Who We Are
What We Do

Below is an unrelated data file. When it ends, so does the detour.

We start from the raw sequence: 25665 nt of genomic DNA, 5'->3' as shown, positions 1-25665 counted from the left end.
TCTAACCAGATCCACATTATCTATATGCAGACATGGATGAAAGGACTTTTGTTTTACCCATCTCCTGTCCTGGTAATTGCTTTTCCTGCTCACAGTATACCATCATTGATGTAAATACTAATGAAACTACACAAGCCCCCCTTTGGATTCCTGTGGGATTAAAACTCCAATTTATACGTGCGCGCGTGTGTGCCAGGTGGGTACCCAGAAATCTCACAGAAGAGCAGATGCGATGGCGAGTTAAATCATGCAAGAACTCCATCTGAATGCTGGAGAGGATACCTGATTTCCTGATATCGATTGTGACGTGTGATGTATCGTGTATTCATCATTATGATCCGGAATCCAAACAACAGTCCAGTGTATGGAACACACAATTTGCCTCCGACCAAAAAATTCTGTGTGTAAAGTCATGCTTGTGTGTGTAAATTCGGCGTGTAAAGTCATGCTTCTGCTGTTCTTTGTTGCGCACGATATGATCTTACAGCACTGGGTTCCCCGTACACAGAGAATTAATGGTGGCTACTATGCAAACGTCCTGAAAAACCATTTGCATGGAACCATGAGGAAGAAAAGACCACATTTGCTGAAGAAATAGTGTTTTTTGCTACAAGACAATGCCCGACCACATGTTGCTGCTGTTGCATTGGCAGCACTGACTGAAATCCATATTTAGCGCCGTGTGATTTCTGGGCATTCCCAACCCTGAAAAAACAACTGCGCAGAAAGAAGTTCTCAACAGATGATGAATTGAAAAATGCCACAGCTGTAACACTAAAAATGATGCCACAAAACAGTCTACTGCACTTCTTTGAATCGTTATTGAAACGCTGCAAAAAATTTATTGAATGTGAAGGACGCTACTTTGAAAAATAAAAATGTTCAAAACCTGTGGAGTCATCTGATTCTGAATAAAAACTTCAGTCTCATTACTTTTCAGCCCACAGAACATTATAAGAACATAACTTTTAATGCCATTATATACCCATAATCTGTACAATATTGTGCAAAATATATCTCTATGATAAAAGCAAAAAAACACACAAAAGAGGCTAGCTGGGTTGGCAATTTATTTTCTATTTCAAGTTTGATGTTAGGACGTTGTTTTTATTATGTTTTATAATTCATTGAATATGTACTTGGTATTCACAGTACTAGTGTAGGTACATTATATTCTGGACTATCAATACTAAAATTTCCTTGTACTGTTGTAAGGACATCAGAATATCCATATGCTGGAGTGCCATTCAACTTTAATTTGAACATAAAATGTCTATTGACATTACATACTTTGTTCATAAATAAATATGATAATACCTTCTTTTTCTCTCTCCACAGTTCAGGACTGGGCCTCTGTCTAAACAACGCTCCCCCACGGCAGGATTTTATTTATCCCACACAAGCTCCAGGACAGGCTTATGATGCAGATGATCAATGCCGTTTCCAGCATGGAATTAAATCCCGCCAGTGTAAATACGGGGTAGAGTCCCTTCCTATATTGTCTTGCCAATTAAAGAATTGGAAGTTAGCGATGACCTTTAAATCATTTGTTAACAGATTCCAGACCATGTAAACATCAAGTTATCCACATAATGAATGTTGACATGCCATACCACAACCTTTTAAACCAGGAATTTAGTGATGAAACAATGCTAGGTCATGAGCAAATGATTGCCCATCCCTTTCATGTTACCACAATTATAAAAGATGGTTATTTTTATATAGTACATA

Luxembourg exhibits strong transnational traits within its skills regime, defying any neat fit with existing educational typologies. It is characterised by its high-skill economy, cross-cultural characteristics, and central location within the European Union. As such, Luxembourg has developed a hybrid strategy of responding to labour market challenges, and by that, to skills development. Our institutionalist analysis finds that Luxembourg is involved in transnational skills development in three complementary ways: (a) employers in Luxembourg extensively recruit skilled workers at the European and global levels, but also (b) heavily rely on the distinct skills sets of cross-border commuters from the neighbouring regions of Belgium, France, and Germany (the Greater Region). Furthermore, (c) Luxembourg combines institutional elements of these neighbouring countries – representing distinct models of capitalism and welfare – within its own education system. In combining the specific strengths of different national skills regimes, institutional bricolage represents a core feature of Luxembourg’s highly stratified system of skill formation. Our analytical framework refers to two major comparative political economy perspectives, namely the welfare state and varieties of capitalism approaches, to analyse how Luxembourg has responded to deindustrialisation by creating a domestic transnational labour market.